CASL will affect the way in which many business organizations collect and maintain consent when sending marketing e-mails or maintaining e-mail lists. Start-up businesses may be disproportionately affected in their ability to reach new customers. Marketing practices that were valid before CASL may be prohibited after July 1, 2014. For example, if a customer has not purchased anything from your company within two years of the last marketing e-mail you have sent him or her, and hasn’t inquired about your products in the last six months, then your business may no longer have that customer’s implied consent under CASL because it is no longer considered an ‘existing business relationship’.

One particular challenge will be relying on implied consent. If you have no further contact with a client from whom you obtained implied consent prior to July 1, 2014, that implied consent will expire after a three year transition period – namely July 1, 2017. This may be challenging, as express consent will have to be obtained, but sending CEMs to recipients who have not provided consent will not be permitted under CASL.

Practical tips to consider

  • Update your customer records. These records should include when consent was obtained and if it was implied or express. Determine how to collect express consent, and whether you can rely on implied consent or on one of the CASL exemptions. There are email marketing software tools that can aid in tracking customer consent as well as unsubscribe requests.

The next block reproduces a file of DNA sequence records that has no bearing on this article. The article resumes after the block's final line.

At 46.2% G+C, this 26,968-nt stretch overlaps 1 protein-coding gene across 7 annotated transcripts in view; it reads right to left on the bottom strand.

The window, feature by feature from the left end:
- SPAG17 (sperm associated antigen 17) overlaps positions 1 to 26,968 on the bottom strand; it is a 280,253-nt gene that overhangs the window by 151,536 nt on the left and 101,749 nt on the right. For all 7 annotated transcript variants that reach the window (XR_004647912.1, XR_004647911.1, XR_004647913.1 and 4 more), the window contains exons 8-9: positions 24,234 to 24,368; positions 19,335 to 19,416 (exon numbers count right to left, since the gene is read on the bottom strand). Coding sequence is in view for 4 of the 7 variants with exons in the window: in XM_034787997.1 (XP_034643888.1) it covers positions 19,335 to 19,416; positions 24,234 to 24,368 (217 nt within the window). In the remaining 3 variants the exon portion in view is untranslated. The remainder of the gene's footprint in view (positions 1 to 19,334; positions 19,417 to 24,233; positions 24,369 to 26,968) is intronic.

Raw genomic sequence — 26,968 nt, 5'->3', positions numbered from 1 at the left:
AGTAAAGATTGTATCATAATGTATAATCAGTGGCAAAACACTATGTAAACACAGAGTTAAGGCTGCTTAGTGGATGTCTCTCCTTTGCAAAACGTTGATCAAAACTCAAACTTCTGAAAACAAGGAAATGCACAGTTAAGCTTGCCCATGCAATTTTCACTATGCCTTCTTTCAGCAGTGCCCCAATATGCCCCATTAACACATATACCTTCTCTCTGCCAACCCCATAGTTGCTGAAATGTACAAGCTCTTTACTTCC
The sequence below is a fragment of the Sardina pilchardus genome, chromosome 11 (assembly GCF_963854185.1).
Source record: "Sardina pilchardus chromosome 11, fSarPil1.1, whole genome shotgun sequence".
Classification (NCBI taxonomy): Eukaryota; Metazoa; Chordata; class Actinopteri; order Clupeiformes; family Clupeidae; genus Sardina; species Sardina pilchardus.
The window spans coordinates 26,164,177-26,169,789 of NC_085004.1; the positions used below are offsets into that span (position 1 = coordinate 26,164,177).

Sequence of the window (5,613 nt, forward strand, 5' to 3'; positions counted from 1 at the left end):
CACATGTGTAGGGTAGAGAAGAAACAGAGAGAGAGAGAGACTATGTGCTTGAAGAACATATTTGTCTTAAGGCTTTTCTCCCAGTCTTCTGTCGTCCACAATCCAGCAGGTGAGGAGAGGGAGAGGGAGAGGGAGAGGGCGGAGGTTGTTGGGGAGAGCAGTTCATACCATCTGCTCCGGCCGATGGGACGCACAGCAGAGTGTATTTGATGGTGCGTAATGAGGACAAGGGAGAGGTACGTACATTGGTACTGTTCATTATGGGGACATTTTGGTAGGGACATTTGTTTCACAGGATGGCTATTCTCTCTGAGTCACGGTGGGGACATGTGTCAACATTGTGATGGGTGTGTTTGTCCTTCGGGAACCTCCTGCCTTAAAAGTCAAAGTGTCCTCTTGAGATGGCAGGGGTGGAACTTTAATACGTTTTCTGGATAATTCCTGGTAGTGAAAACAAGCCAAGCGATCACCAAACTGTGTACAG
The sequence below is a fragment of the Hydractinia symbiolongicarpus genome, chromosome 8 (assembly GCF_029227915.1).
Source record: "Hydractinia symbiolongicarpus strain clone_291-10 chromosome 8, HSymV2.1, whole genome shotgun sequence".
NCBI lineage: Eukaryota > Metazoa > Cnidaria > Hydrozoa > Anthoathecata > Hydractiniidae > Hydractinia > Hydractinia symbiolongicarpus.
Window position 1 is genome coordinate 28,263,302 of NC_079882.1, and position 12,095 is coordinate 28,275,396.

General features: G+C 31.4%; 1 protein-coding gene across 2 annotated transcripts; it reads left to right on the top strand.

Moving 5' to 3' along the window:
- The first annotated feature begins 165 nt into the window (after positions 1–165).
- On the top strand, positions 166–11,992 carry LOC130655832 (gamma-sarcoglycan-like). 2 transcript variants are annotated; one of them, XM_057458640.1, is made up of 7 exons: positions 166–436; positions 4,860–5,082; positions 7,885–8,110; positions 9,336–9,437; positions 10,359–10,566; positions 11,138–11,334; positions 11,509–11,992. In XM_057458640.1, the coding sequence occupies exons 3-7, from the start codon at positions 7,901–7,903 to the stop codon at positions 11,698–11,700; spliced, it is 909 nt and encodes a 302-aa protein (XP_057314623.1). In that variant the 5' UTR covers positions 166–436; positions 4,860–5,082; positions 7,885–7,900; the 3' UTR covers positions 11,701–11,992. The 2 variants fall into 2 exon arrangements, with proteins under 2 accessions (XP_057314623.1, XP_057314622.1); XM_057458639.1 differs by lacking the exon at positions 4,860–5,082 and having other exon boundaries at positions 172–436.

• Provide incentives for consent. This can be done by informing recipients of benefits for opting in to the subscription, such as special promotions or exclusive news. This is one possible way to deter potential consumers from clicking the unsubscribe option that senders will be required by CASL to provide.
  • Educate all employees.  As one CEM sent to someone who has not provided consent can be considered a CASL violation, it is essential that all employees understand the basic requirements of, and their obligations under, CASL.

Penalties

An individual may be fined up to $1 million and corporations may be fined up to $10 million for non-compliance with CASL. Consumers and businesses will also have the right to bring a private right of action starting on July 1, 2017, with a penalty of $200 per infraction. Needless to say, the benefits of adjusting your business’ marketing practices to CASL requirements outweigh the costs of remaining idle.

Want to Learn More?

If you have any questions about this article or would like to discuss your company’s CASL compliance strategy, please contact Cameron Mitchell at cmitchell@sorbaralaw.com.

Article Written by:  Cameron Mitchell